Now that the tides appear to be receding for good on COVID I am noticing a paradigm shift in how many people look at their careers, and more specifically their employers. The pandemic has provided respite in self reflection and evaluation. What are my goals and priorities? Have they changed? Do they align with my lifestyle, my family? also, Do I feel fulfilled in what I do?
For many people, the answers to those questions are coming back with “no”. More so than ever people are tapping the brakes on their careers, jobs, etc. Now, taking the time and effort to explore new and different opportunities. Some are wanting to flex up and pursue a higher-level position while others are seeking a change in career industry or job type.
Also, now more than I have ever witnessed employees are saying a hard no to minimum wage. Where I live in British Columbia the minimum wage was just increased to $15.20 per hour. That wage is still not a livable wage based on the costs of living, especially in expensive urban centers like Vancouver, the Fraser Valley, Victoria, and the Okanagan to name just a few. Employees know their worth and they have sacrificed greatly during the pandemic.
Employers are facing some critical business decisions. While some business owners bemoan that they cannot afford to operate paying “so much” ($15.20 per hour) others are finding serious labour shortages. It is not that people do not want to work; they do. People in 2021 are putting their proverbial foot down and saying “hey! We deserve a living wage”. The labour markets in many areas are so plentiful that they do not have to settle anymore, and they are not.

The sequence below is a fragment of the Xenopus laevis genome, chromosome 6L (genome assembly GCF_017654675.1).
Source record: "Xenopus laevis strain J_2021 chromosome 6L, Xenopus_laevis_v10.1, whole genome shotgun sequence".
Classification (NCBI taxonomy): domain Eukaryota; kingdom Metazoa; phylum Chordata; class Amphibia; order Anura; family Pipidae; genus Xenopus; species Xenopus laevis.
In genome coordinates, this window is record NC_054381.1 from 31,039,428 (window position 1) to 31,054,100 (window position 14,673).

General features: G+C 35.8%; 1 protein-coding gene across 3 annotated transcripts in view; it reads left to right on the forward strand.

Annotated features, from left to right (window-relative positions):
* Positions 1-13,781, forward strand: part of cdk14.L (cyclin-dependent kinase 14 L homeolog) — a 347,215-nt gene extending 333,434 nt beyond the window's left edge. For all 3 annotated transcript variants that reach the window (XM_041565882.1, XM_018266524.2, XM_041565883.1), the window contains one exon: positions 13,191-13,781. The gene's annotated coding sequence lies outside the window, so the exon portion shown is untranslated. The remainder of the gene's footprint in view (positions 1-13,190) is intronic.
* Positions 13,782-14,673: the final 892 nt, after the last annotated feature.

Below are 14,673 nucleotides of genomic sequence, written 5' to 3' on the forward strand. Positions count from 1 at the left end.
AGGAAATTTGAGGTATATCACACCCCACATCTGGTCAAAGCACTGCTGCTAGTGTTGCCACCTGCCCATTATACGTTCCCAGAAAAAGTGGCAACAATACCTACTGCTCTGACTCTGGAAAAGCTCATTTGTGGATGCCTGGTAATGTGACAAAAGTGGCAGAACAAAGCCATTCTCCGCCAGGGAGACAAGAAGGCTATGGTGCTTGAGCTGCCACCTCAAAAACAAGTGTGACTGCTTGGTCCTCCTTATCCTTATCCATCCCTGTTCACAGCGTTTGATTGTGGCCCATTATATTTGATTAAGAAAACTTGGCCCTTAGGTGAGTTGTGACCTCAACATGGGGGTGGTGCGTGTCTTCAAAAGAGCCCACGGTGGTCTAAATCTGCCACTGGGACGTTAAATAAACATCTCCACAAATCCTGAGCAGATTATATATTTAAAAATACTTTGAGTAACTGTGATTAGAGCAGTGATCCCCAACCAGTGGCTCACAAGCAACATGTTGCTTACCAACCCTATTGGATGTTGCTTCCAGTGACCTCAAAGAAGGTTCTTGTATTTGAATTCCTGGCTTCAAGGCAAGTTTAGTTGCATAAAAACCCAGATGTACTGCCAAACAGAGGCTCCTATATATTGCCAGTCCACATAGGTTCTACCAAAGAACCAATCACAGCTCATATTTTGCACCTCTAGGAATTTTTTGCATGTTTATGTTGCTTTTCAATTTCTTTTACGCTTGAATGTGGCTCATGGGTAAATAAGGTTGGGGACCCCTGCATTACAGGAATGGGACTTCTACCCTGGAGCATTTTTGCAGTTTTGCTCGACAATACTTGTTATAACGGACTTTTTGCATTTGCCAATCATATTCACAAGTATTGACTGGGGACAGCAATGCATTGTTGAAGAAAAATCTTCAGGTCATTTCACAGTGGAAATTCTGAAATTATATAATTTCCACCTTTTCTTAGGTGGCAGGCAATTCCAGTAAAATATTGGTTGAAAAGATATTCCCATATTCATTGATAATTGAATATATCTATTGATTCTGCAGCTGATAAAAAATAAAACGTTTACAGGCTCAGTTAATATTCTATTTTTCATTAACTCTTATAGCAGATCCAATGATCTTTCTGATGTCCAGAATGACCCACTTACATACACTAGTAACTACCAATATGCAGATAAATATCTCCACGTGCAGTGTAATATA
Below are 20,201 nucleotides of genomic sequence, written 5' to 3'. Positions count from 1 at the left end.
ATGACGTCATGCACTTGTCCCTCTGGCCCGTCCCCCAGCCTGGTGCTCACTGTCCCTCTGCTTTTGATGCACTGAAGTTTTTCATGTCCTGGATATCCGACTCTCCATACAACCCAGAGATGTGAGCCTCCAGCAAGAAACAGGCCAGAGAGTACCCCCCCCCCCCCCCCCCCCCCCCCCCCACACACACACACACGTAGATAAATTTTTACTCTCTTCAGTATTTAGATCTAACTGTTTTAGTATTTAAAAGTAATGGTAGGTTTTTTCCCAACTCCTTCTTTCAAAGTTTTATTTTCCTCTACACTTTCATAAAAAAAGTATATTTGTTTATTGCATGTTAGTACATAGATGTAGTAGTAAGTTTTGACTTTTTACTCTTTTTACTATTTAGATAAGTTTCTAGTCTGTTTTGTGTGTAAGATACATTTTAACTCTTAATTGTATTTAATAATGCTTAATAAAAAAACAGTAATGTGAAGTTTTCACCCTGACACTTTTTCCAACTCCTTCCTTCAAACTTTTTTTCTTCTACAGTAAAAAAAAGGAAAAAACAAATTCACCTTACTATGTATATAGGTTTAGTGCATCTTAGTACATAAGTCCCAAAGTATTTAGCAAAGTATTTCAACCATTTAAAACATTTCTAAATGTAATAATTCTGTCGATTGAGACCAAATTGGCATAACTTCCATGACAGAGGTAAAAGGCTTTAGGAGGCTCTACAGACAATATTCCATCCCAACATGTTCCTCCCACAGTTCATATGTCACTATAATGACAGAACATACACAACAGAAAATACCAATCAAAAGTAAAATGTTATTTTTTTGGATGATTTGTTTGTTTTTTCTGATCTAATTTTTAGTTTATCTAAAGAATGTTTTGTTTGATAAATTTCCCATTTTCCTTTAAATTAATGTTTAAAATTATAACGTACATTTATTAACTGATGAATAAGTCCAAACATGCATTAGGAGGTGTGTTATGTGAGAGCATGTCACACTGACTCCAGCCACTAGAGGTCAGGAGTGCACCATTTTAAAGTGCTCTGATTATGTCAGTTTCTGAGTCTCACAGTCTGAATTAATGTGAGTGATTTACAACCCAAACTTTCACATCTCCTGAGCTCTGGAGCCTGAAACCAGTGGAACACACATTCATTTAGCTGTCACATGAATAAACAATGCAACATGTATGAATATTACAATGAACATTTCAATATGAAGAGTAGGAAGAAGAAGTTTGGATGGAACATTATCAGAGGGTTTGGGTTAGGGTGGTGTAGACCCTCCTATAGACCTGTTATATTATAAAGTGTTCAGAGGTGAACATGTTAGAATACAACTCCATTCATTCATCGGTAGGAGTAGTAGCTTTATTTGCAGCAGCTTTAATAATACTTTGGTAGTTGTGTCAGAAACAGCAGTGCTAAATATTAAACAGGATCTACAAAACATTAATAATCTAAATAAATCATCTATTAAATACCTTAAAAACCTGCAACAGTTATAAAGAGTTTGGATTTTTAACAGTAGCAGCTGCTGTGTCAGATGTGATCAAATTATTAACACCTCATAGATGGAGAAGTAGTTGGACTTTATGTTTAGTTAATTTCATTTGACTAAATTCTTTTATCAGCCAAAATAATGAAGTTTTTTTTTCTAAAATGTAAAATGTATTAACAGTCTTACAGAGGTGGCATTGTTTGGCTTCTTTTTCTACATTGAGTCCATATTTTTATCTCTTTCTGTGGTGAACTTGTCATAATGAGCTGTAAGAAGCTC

One of the fringe benefits I see coming out of the pandemic is that finally, organizations and employees have a refreshed focus on work life balance and what it can and should look like. Remote working and tele-commuting became such a necessity that many companies are coming to terms with what a lot of HR experts have known for some time now. That a remote work force can be just as if not more productive than requiring everyone to show up at a brick-and-mortar office building.
Now is a prime opportunity for listening. What are your employees saying about their careers and what they think of your organization? Consider flipping the script and allow for greater flexibility in where and how work is done. Remember that people may come for a pay cheque, but when they are not happy, they quit their boss.
How is the attrition in your organization? And what is that telling you?
Stay well, stay happy.